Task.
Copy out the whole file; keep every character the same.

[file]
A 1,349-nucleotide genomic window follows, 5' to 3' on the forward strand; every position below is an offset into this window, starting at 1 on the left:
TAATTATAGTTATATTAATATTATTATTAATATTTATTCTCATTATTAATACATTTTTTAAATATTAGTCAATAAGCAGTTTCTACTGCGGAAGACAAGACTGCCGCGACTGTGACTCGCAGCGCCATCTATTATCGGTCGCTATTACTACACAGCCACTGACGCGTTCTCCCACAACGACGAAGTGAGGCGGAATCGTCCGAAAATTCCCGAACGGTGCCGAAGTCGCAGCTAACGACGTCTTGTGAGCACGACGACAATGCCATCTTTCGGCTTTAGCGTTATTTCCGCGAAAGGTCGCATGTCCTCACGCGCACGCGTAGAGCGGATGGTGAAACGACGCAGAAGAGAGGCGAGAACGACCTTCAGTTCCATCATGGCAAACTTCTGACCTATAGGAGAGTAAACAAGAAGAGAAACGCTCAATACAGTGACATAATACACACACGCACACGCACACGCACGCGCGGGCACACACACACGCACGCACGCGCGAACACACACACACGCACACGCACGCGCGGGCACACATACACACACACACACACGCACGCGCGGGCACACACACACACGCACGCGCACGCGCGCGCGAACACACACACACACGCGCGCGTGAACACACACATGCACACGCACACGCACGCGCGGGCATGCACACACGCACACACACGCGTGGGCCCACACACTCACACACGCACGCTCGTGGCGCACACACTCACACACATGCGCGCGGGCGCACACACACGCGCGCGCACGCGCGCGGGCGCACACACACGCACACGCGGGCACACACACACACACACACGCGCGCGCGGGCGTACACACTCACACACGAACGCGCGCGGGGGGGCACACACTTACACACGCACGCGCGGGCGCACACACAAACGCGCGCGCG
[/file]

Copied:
A 1,349-nucleotide genomic window follows, 5' to 3' on the forward strand; every position below is an offset into this window, starting at 1 on the left:
TAATTATAGTTATATTAATATTATTATTAATATTTATTCTCATTATTAATACATTTTTTAAATATTAGTCAATAAGCAGTTTCTACTGCGGAAGACAAGACTGCCGCGACTGTGACTCGCAGCGCCATCTATTATCGGTCGCTATTACTACACAGCCACTGACGCGTTCTCCCACAACGACGAAGTGAGGCGGAATCGTCCGAAAATTCCCGAACGGTGCCGAAGTCGCAGCTAACGACGTCTTGTGAGCACGACGACAATGCCATCTTTCGGCTTTAGCGTTATTTCCGCGAAAGGTCGCATGTCCTCACGCGCACGCGTAGAGCGGATGGTGAAACGACGCAGAAGAGAGGCGAGAACGACCTTCAGTTCCATCATGGCAAACTTCTGACCTATAGGAGAGTAAACAAGAAGAGAAACGCTCAATACAGTGACATAATACACACACGCACACGCACACGCACGCGCGGGCACACACACACGCACGCACGCGCGAACACACACACACGCACACGCACGCGCGGGCACACATACACACACACACACACGCACGCGCGGGCACACACACACACGCACGCGCACGCGCGCGCGAACACACACACACACGCGCGCGTGAACACACACATGCACACGCACACGCACGCGCGGGCATGCACACACGCACACACACGCGTGGGCCCACACACTCACACACGCACGCTCGTGGCGCACACACTCACACACATGCGCGCGGGCGCACACACACGCGCGCGCACGCGCGCGGGCGCACACACACGCACACGCGGGCACACACACACACACACACGCGCGCGCGGGCGTACACACTCACACACGAACGCGCGCGGGGGGGCACACACTTACACACGCACGCGCGGGCGCACACACAAACGCGCGCGCG